In the late 00’s Michelle Barton and Kathleen Sutcliffe carried out a study of wildfires in the US. They wanted to understand why some fires were well controlled and brought to a swift and happy conclusion, whilst others ran out of control causing millions of dollars of damage to thousands of acres of land.
They interviewed 28 firefighters from the north and south western states. This gave them insights into 62 different incidents.
The researchers categorised the outcome of the incidents as good or bad by how well the firefighters managed to control the blaze. At one extreme, fires were quickly extinguished whilst at the other they caused significant damage to property and on occasion firefighters had to run for their lives — literally.
They found patterns in the behaviour of those teams that controlled fires, and also those that didn’t.
Firefighting is complex
Fire is mercurial. There are so many different things that can affect how it will develop:
All these factors can significantly change how a fire behaves. Be that individually or in the way they interact. Fire is a complex system to manage.
The best firefighters
The best firefighters were able to change their approach as the fire developed. They constantly reevaluated conditions and modified their strategies.
To do that they had to be completely in touch with the vagaries of the fire. Successful “burn bosses” could only do this if the lines of communication between them and their firefighters were open.
It wasn’t enough to have regular, formal review sessions. They are invaluable, but the wind doesn’t always change direction 15 minutes before a meeting. Nor was it enough to have an “open door” policy. Open doors are often guarded. The best fire chiefs actively sought disparate views from all the people around them. They talked to their staff to understand how the fire was behaving at different locations.
Inherent within this approach was a healthy scepticism of experts. Whilst there is no substitute for experience, situational knowledge counts. Wise fire chiefs realised that if they only ever listened to the experts then others would hold back, for fear of sounding stupid. Fear does nothing for the open voicing of worries and observations.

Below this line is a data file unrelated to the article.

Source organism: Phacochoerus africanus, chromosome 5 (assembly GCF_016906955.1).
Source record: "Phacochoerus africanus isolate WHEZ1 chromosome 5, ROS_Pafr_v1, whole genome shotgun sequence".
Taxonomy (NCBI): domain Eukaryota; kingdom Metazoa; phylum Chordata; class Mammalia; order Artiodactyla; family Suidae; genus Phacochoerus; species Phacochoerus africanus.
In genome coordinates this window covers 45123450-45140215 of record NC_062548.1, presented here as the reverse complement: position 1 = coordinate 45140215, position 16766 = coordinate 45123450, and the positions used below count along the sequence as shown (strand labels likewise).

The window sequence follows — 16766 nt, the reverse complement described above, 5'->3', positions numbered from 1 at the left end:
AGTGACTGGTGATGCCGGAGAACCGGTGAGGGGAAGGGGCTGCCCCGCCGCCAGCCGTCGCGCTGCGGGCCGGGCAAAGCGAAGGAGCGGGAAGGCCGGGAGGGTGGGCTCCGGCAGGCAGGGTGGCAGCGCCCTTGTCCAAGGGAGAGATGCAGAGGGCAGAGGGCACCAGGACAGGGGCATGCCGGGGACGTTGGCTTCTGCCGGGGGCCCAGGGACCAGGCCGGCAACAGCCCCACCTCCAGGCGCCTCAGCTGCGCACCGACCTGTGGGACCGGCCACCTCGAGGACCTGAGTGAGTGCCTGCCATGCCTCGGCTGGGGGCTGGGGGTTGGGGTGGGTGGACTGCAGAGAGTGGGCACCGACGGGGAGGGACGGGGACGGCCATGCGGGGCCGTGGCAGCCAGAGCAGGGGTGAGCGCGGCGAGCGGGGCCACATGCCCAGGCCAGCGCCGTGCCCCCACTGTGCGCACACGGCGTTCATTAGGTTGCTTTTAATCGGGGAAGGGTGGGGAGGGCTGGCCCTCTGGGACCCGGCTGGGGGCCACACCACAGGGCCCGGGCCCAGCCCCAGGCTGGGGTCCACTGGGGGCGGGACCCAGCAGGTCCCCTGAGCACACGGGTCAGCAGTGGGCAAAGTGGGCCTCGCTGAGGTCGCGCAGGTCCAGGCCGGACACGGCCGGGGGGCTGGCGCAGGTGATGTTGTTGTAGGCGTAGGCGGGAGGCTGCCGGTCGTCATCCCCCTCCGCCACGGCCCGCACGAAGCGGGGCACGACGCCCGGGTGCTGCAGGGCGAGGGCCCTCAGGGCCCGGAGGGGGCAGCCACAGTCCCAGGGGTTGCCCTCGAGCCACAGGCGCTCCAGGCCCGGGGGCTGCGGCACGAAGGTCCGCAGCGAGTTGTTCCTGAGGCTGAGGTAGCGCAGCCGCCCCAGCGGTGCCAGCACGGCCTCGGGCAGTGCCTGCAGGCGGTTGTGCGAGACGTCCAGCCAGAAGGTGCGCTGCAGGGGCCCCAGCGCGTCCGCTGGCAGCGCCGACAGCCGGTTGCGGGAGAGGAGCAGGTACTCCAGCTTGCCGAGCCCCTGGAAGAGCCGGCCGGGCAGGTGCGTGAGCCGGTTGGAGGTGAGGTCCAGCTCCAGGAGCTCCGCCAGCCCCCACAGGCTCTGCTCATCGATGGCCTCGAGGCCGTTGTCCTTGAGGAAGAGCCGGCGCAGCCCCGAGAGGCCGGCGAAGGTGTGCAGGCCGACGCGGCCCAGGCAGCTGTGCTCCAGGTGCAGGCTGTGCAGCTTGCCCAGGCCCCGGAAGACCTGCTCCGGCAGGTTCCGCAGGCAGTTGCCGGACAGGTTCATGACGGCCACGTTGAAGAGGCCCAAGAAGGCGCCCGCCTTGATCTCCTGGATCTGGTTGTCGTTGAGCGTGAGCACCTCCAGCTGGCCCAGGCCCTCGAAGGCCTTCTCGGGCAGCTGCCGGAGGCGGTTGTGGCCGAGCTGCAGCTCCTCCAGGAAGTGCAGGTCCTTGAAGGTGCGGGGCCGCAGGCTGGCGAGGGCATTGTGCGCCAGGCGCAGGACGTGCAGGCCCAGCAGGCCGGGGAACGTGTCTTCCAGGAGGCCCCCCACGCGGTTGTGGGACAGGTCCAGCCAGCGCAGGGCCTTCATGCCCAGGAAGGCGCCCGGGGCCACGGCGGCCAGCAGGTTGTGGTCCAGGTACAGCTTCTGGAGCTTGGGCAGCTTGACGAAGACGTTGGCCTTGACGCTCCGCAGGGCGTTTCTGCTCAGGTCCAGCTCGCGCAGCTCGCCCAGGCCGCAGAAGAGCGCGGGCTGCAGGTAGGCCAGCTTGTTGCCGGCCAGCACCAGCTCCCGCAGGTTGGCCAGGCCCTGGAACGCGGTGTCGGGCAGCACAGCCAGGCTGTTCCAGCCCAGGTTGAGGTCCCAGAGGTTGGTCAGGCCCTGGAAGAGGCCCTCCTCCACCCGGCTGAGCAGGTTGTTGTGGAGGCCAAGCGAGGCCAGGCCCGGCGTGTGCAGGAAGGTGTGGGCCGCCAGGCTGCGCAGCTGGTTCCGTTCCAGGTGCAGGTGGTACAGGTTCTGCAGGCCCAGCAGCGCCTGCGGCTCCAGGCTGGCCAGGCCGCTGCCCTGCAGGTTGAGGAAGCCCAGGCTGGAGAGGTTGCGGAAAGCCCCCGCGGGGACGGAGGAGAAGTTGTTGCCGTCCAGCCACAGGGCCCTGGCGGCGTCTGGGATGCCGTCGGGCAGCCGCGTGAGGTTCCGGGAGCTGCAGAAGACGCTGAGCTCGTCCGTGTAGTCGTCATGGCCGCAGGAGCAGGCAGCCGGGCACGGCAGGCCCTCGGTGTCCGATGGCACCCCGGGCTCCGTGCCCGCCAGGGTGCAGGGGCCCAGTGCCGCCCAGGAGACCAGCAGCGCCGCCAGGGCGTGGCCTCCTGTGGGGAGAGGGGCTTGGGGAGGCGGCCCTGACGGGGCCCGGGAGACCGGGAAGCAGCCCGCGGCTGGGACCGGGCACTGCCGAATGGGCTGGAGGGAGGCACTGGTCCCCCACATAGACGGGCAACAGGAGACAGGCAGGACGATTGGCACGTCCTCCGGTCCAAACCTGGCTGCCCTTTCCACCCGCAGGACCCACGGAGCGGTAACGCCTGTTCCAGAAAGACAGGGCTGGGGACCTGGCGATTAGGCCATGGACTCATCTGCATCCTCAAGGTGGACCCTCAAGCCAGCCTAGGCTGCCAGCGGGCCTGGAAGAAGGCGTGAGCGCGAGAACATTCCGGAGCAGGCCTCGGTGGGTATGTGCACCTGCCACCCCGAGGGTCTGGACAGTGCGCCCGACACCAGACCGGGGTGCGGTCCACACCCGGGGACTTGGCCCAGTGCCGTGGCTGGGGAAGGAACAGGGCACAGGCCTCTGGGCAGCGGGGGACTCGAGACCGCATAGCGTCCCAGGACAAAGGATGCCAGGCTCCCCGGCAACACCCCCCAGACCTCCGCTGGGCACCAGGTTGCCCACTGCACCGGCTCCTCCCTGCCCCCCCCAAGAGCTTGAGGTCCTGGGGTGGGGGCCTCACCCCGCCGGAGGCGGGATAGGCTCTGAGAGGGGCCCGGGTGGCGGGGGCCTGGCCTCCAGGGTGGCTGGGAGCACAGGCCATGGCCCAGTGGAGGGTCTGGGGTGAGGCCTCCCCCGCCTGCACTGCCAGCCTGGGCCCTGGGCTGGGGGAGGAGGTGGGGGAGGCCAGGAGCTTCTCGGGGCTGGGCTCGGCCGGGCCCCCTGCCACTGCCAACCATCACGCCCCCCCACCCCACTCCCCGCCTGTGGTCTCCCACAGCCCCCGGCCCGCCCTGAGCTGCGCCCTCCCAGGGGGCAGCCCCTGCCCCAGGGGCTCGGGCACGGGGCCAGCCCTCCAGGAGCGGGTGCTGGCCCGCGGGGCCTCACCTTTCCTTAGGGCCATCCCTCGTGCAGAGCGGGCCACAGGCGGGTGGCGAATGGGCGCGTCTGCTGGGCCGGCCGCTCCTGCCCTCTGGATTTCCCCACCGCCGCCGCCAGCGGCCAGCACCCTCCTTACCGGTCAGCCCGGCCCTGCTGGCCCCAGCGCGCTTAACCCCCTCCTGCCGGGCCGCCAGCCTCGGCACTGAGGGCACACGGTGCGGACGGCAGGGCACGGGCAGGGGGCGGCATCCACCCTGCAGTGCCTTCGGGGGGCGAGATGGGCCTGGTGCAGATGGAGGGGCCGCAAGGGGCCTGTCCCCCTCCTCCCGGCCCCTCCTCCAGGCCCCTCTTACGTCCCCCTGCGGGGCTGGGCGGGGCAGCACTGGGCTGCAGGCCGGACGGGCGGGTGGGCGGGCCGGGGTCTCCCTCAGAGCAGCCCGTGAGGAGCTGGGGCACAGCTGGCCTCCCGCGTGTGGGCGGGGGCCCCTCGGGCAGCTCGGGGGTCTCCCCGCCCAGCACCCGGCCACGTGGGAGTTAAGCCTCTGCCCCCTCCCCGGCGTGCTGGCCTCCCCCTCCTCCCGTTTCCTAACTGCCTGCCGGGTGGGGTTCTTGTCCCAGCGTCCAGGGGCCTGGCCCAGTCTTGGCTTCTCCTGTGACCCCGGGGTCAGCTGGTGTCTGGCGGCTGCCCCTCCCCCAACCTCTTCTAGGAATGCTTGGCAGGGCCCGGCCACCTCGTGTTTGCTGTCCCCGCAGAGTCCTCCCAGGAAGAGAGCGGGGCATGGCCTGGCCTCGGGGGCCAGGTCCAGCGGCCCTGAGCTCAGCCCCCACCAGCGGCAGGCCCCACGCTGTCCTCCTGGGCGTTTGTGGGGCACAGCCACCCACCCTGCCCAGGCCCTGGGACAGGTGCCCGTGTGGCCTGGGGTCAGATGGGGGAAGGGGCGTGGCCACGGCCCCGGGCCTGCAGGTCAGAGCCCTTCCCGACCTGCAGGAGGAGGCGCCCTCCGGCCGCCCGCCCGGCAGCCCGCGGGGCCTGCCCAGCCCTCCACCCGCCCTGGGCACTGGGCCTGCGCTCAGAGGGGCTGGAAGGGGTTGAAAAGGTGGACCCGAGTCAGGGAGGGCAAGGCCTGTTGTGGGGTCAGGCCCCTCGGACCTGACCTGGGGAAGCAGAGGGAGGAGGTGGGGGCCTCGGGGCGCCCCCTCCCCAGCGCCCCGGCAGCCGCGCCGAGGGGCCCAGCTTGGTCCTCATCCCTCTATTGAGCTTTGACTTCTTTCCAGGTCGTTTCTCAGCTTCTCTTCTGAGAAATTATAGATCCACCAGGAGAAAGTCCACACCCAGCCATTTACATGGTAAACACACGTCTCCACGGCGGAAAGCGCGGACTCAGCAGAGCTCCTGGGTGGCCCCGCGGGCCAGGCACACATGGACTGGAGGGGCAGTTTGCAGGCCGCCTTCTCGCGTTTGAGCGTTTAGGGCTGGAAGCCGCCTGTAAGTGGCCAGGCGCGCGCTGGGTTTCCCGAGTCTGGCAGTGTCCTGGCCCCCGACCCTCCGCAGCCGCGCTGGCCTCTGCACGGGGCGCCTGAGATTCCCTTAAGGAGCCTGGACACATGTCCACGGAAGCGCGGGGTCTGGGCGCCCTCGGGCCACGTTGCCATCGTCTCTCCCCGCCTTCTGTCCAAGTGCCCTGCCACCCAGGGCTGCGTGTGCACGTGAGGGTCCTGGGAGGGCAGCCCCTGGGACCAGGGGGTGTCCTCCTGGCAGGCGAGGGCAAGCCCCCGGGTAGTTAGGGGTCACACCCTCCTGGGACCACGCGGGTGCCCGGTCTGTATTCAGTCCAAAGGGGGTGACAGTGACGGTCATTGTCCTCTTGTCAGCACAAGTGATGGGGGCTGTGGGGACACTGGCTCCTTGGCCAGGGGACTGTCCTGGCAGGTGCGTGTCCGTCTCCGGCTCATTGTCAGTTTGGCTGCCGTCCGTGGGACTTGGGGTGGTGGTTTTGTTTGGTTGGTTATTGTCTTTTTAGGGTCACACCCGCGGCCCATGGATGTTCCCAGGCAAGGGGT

Fires don’t suddenly flare out of control, there are always a host of signs and cues that something will change. Successful firefighting relies on the constant flow of that information. Strategies and approaches change as the conditions do.
(You have to) stimulate debate. You encourage it. And you don’t enter
in as a decision-maker. You don’t start throwing your knowledge
around. You don’t want to say, well, I did so and so and such and such
and blah, blah, blah because that just shuts them down. What you
want is to encourage an open discussion of it among the technical
experts, among the people who have knowledge. And if you can do
that, it’s amazing what you can find out.
The opposite behaviour was prevalent at the fires which got out of control. The management teams were high-handed, didn’t ask for opinions, kept themselves to themselves and called all the shots.
…they would have their get togethers in a trailer, with just enough seats for them, you know, so nobody else could sit down…
Consequently they didn’t have access to all the data and didn’t adapt to changing circumstances. The information was available, but it wasn’t voiced. If it wasn’t voiced, how could it be acted upon?
…it was really windy.. we were sitting on the hoods of trucks. Actually sitting on one hood of a truck, looking at each other saying, “hm, kind of windy isn’t it”…
Is firefighting special?
We all manage complex environments that we can’t hope to understand. Yet we don’t seek out different perspectives and dissenting voices. We hold meetings with experts behind closed doors and try to control a “single narrative”.
Would it be so hard to ask the people who are close to the action what they thought?
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Read the original research paper
Image by U.S. Fish and Wildlife Service